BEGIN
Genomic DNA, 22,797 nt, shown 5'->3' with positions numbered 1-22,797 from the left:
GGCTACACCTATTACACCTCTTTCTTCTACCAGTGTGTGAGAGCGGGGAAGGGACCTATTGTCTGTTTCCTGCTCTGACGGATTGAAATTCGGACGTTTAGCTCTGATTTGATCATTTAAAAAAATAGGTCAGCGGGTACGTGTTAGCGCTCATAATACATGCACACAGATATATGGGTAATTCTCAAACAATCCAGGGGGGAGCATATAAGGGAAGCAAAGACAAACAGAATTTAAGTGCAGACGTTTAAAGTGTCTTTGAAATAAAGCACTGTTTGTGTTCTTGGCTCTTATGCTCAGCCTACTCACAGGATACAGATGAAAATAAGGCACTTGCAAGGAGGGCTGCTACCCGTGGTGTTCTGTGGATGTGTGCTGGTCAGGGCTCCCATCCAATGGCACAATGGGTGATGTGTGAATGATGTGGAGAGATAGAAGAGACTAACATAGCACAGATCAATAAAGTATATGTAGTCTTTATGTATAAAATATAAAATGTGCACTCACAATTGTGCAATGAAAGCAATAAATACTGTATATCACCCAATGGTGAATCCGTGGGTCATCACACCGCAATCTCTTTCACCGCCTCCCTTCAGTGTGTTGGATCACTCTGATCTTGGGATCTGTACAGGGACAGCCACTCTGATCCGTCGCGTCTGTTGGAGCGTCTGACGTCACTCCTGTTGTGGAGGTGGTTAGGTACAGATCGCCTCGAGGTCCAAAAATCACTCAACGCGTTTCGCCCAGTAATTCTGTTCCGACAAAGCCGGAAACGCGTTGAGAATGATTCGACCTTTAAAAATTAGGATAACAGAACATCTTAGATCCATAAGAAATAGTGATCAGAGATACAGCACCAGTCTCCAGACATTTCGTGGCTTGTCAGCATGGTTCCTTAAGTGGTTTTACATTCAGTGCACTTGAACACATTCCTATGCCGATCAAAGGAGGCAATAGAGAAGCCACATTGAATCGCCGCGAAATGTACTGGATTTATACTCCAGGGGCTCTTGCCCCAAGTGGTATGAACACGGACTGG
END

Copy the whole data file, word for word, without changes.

Genomic DNA, 22,797 nt, shown 5'->3' with positions numbered 1-22,797 from the left:
GGCTACACCTATTACACCTCTTTCTTCTACCAGTGTGTGAGAGCGGGGAAGGGACCTATTGTCTGTTTCCTGCTCTGACGGATTGAAATTCGGACGTTTAGCTCTGATTTGATCATTTAAAAAAATAGGTCAGCGGGTACGTGTTAGCGCTCATAATACATGCACACAGATATATGGGTAATTCTCAAACAATCCAGGGGGGAGCATATAAGGGAAGCAAAGACAAACAGAATTTAAGTGCAGACGTTTAAAGTGTCTTTGAAATAAAGCACTGTTTGTGTTCTTGGCTCTTATGCTCAGCCTACTCACAGGATACAGATGAAAATAAGGCACTTGCAAGGAGGGCTGCTACCCGTGGTGTTCTGTGGATGTGTGCTGGTCAGGGCTCCCATCCAATGGCACAATGGGTGATGTGTGAATGATGTGGAGAGATAGAAGAGACTAACATAGCACAGATCAATAAAGTATATGTAGTCTTTATGTATAAAATATAAAATGTGCACTCACAATTGTGCAATGAAAGCAATAAATACTGTATATCACCCAATGGTGAATCCGTGGGTCATCACACCGCAATCTCTTTCACCGCCTCCCTTCAGTGTGTTGGATCACTCTGATCTTGGGATCTGTACAGGGACAGCCACTCTGATCCGTCGCGTCTGTTGGAGCGTCTGACGTCACTCCTGTTGTGGAGGTGGTTAGGTACAGATCGCCTCGAGGTCCAAAAATCACTCAACGCGTTTCGCCCAGTAATTCTGTTCCGACAAAGCCGGAAACGCGTTGAGAATGATTCGACCTTTAAAAATTAGGATAACAGAACATCTTAGATCCATAAGAAATAGTGATCAGAGATACAGCACCAGTCTCCAGACATTTCGTGGCTTGTCAGCATGGTTCCTTAAGTGGTTTTACATTCAGTGCACTTGAACACATTCCTATGCCGATCAAAGGAGGCAATAGAGAAGCCACATTGAATCGCCGCGAAATGTACTGGATTTATACTCCAGGGGCTCTTGCCCCAAGTGGTATGAACACGGACTGG